Friday, 17 April 2015

Musee Marmottan Monet in Paris

It's always fascinating to visit a new museum or gallery and a highlight of my recent trip to Paris was going to the Musee Marmottan Monet in the inner suburbs of Paris. It is located in the mansion house of M. Marmottan and it houses a truly eclectic range of arts on display as well as being the repository for the biggest collection of Monet paintings in the world, mainly donated my Monet's son, Michel.

The collection begins on the first floor of the house with rooms laid out in their Empire glory with some lovely furniture illustrating the uses of the rooms. All light and airy, the place feels comfortable and welcoming, being able to wander round at leisure without having to avoid crowds. The walls are hung with a wide range of paintings, from Empire and the Restoration to a lovely painting of a vase of flowers by Gaugin and a painting by Marc Chagall, 'Fiancee With A Blue Face'. There's also a room full of small head and shoulders portraits - maybe a couple of dozen - of random early 18th Century people by Boilly. Very ragged fringes over the forehead seem to have been all the vogue at the time.

Wandering round the rooms I stumbled across a large room full of paintings from illuminated manuscripts and a few larger gothic paintings. I've always loved illuminated manuscripts, their delicate power and simple beliefs, with scenes from the life of Christ and some from 'books of days' showing the seasons and other more mundane scenes.

The museum houses the Wildenstein Collection of illuminations from the middle ages to the early Renaissance and they're all gloriously colourful and fascinating. Illuminated manuscripts have been secret passion of mine since I first discovered them as a teenager. You can rarely get close enough to them in displays to really see the detailed miniature paintings but the Wildenstein Collection is laid out so you can get really close and enjoy the colour and design. Many are miniature versions of full sized paintings - and what skill that must have taken - whereas others were clearly lifted from manuscripts. But what a joy to find the exhibition!

Another, much smaller exhibition, was a couple of rooms full of paintings and drawings by Berthe Morisot, usually referred to as the first woman Impressionist. There's a series of paintings of one of her nieces, showing her as she grew into a young lady but my favourite was 'Les Cerises' showing two girls picking cherries. I can't find a good reproduction online - they all look a bit too anodyne and chocolate-boxy, but the real thing looks vibrant and almost like it's just been hung up to dry as Berthe finishes it. The multiplicity of greens in the painting, the sun-drenched orchard and the girl balancing on the step ladder to get to the cherries makes for a very intimate  depiction of a scene that must be reproduced countless times in late summer the world over.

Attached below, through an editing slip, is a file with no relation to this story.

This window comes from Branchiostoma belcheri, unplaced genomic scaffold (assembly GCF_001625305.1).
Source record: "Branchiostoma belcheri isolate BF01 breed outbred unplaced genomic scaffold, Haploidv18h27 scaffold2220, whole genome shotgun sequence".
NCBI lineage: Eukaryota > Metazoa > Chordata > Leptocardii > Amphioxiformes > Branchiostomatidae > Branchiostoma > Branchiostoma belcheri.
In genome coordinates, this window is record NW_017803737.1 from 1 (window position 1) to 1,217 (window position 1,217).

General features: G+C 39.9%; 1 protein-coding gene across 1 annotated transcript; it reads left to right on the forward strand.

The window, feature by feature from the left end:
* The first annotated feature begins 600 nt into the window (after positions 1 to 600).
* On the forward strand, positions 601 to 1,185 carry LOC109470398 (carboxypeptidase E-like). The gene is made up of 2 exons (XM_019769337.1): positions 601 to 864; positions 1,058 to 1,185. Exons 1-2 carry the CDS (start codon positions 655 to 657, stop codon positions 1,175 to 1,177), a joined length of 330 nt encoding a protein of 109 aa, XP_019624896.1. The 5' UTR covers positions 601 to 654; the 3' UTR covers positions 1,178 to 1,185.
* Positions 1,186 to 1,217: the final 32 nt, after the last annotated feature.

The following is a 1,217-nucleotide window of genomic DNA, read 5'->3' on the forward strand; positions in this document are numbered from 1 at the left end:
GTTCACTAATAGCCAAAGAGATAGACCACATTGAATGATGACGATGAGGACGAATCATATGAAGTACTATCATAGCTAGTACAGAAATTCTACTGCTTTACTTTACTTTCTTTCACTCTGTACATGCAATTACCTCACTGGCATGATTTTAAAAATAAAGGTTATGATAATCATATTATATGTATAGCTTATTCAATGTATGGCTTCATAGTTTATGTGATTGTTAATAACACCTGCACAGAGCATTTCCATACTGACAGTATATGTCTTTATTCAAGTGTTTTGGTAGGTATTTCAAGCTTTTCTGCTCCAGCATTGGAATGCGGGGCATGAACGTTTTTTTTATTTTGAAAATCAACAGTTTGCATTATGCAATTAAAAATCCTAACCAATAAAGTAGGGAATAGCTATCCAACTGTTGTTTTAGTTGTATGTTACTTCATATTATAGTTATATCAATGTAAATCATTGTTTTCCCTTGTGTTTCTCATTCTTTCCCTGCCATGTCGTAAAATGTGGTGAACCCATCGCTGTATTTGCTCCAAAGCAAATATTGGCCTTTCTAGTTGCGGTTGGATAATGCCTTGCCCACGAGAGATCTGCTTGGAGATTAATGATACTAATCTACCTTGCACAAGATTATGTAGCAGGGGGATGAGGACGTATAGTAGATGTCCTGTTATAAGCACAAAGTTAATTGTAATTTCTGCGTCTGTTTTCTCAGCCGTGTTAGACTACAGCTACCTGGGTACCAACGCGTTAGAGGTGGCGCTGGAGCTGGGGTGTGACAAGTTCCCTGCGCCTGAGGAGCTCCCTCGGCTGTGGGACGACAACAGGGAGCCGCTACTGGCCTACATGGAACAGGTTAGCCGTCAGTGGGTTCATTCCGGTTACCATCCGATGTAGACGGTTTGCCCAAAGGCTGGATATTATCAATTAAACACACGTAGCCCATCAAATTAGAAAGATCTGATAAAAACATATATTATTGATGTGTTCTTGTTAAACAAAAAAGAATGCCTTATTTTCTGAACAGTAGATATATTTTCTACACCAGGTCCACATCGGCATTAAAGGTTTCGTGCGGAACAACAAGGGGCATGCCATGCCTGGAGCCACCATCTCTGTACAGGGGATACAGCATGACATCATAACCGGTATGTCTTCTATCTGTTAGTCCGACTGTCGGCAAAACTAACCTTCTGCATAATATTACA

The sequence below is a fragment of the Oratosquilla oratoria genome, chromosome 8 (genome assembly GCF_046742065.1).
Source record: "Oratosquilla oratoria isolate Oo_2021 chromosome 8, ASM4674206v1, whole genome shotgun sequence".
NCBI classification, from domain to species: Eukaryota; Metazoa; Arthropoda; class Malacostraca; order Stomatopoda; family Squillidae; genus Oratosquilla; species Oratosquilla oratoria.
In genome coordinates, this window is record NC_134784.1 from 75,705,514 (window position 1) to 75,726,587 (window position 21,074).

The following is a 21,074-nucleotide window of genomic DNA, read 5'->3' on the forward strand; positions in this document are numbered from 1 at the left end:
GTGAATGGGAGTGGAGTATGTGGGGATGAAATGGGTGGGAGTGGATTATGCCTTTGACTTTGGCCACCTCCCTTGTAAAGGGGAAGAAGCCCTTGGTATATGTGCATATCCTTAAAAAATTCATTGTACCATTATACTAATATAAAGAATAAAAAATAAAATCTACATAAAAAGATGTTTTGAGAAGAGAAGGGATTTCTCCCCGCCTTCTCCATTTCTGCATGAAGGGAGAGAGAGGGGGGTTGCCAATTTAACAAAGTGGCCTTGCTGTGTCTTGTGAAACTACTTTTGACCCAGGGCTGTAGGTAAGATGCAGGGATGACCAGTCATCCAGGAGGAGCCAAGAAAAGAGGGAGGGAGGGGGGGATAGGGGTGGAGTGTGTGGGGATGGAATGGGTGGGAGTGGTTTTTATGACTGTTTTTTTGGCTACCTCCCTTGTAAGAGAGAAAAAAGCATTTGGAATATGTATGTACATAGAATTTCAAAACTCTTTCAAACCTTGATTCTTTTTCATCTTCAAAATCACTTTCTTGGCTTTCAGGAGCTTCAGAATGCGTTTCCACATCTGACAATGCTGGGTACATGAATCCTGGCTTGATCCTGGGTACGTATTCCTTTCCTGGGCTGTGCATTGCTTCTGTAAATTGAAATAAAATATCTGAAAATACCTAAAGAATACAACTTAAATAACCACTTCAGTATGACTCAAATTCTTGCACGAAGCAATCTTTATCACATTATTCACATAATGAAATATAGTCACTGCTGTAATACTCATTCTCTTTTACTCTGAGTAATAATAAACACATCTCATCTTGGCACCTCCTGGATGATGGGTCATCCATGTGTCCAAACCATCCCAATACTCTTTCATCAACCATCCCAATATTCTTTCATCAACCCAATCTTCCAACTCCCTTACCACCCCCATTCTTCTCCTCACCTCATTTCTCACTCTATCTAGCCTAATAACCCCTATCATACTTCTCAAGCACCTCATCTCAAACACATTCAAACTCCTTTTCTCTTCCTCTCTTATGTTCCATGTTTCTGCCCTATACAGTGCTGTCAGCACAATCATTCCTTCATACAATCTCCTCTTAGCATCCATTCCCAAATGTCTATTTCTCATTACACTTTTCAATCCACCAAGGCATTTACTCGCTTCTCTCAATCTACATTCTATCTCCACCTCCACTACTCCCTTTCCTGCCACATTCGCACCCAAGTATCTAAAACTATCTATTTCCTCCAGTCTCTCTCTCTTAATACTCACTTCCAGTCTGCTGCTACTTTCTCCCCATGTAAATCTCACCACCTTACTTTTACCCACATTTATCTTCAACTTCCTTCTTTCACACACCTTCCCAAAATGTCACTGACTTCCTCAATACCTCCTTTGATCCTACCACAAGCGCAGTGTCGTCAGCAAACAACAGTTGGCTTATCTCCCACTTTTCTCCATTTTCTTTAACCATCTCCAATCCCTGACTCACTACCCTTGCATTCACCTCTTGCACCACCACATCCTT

Another painting of her's I really liked was of a shepherdess lolling on the ground next to one of her sheep, a lovely, lazy scene when you just know she should probably be doing something else. It's a very simple and very effective composition with warm colours and the sun beating down.

Another surprise was the current exhibition which I expected to be relatively small since all the other rooms were ordinary sized, but the exhibition space is surprisingly large and well designed. The exhibition is 'The Toilet: The Birth of Intimacy' and is exactly what the title says it is, ie, paintings of women in the bath! Or what counted as a bath over the centuries. What an intriguing idea for an exhibition!

We're shown some very early paintings of women bathing up until the 20th Century with the captions explaining progress through the years from the decline of public bathing in the early Renaissance to making it a more private experience, but one in which other people (and strangers) could still participate at times. The captions explained the move away from bathing using water in the plague years to avoid the threat of contagion to gradually discovering it again as water came to become more easily available in people's houses. It was a rather fascinating history lesson and a novel idea for an exhibition.